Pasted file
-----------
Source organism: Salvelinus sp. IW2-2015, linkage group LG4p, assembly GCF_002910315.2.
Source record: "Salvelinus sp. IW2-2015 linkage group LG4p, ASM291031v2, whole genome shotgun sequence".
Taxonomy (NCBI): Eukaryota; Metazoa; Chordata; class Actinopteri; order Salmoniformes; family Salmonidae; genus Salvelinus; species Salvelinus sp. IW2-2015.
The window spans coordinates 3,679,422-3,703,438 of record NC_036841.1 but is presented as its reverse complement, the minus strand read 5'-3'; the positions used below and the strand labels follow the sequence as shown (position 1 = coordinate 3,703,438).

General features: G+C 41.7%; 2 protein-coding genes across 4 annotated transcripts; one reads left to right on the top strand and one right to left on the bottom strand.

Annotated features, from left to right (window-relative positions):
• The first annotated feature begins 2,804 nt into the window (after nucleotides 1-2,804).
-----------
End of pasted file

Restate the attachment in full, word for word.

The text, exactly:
Source organism: Salvelinus sp. IW2-2015, linkage group LG4p, assembly GCF_002910315.2.
Source record: "Salvelinus sp. IW2-2015 linkage group LG4p, ASM291031v2, whole genome shotgun sequence".
Taxonomy (NCBI): Eukaryota; Metazoa; Chordata; class Actinopteri; order Salmoniformes; family Salmonidae; genus Salvelinus; species Salvelinus sp. IW2-2015.
The window spans coordinates 3,679,422-3,703,438 of record NC_036841.1 but is presented as its reverse complement, the minus strand read 5'-3'; the positions used below and the strand labels follow the sequence as shown (position 1 = coordinate 3,703,438).

General features: G+C 41.7%; 2 protein-coding genes across 4 annotated transcripts; one reads left to right on the top strand and one right to left on the bottom strand.

Annotated features, from left to right (window-relative positions):
• The first annotated feature begins 2,804 nt into the window (after nucleotides 1-2,804).